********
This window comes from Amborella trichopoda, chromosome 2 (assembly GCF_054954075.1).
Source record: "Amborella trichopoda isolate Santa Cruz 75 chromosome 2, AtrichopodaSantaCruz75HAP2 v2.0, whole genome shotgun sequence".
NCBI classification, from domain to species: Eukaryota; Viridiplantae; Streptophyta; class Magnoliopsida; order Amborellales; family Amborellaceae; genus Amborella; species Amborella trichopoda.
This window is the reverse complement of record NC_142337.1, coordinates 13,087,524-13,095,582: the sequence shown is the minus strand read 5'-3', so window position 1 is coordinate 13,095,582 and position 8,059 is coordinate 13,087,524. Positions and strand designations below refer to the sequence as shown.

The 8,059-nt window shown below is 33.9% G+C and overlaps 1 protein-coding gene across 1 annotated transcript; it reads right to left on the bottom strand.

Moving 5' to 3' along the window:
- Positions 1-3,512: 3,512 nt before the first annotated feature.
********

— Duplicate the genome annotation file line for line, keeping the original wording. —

This window comes from Amborella trichopoda, chromosome 2 (assembly GCF_054954075.1).
Source record: "Amborella trichopoda isolate Santa Cruz 75 chromosome 2, AtrichopodaSantaCruz75HAP2 v2.0, whole genome shotgun sequence".
NCBI classification, from domain to species: Eukaryota; Viridiplantae; Streptophyta; class Magnoliopsida; order Amborellales; family Amborellaceae; genus Amborella; species Amborella trichopoda.
This window is the reverse complement of record NC_142337.1, coordinates 13,087,524-13,095,582: the sequence shown is the minus strand read 5'-3', so window position 1 is coordinate 13,095,582 and position 8,059 is coordinate 13,087,524. Positions and strand designations below refer to the sequence as shown.

The 8,059-nt window shown below is 33.9% G+C and overlaps 1 protein-coding gene across 1 annotated transcript; it reads right to left on the bottom strand.

Moving 5' to 3' along the window:
- Positions 1-3,512: 3,512 nt before the first annotated feature.